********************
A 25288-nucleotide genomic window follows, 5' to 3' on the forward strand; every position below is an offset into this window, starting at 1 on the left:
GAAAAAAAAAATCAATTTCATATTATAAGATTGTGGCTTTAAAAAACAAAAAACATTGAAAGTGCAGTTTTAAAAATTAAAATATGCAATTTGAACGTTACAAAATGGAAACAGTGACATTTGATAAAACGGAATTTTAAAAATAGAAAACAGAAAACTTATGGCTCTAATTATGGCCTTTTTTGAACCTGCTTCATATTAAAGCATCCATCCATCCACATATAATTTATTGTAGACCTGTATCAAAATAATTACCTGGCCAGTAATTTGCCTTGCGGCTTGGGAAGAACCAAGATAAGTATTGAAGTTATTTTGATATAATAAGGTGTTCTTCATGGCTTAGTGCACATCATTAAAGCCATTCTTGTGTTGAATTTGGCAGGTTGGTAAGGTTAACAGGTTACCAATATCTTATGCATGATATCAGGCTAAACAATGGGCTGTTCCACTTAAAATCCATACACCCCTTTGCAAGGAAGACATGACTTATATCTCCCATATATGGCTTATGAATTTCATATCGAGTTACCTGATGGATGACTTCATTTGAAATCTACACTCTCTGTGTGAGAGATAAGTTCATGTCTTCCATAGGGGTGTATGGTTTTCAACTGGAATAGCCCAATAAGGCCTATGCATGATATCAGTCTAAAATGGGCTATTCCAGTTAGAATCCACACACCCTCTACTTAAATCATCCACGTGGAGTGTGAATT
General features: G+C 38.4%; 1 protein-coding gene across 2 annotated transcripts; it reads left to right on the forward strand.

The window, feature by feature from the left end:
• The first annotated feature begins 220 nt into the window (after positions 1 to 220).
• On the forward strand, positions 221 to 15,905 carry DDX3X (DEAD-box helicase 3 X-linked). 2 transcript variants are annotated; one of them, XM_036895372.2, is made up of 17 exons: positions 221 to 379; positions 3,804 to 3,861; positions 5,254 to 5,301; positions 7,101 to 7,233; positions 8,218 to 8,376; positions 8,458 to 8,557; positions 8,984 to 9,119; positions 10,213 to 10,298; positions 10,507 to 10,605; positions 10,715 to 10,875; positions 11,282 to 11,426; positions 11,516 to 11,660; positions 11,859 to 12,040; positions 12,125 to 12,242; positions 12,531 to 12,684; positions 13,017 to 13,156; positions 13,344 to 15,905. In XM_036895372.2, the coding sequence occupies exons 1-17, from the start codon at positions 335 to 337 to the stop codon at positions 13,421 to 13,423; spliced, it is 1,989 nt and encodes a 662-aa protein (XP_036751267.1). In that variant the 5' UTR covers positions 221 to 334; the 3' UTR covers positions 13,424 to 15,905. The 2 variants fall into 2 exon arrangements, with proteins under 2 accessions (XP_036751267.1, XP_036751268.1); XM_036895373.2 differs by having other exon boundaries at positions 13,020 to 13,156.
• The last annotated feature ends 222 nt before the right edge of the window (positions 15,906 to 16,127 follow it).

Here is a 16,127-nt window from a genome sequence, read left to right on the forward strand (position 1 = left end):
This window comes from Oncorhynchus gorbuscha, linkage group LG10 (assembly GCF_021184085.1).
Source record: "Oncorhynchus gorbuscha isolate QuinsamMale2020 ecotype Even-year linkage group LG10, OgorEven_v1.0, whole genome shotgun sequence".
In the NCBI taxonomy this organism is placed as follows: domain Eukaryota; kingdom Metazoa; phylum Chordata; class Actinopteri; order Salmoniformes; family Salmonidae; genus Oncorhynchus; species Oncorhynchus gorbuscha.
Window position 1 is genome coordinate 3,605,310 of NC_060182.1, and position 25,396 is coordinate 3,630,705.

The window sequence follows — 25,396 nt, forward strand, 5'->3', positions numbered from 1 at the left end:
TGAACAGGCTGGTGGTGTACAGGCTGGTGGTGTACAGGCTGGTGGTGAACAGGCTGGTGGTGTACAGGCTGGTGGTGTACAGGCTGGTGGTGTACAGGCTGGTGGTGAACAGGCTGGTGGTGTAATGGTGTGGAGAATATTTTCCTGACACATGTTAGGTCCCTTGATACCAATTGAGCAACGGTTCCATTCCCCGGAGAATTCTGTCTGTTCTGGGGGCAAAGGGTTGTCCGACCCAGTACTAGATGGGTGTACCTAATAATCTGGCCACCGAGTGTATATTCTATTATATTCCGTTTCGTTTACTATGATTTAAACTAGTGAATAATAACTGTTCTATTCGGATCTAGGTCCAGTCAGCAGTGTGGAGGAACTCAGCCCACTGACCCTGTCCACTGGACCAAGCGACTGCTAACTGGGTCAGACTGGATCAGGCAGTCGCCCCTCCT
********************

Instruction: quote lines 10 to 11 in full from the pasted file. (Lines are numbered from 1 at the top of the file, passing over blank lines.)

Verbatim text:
Source record: "Oncorhynchus gorbuscha isolate QuinsamMale2020 ecotype Even-year linkage group LG10, OgorEven_v1.0, whole genome shotgun sequence".
In the NCBI taxonomy this organism is placed as follows: domain Eukaryota; kingdom Metazoa; phylum Chordata; class Actinopteri; order Salmoniformes; family Salmonidae; genus Oncorhynchus; species Oncorhynchus gorbuscha.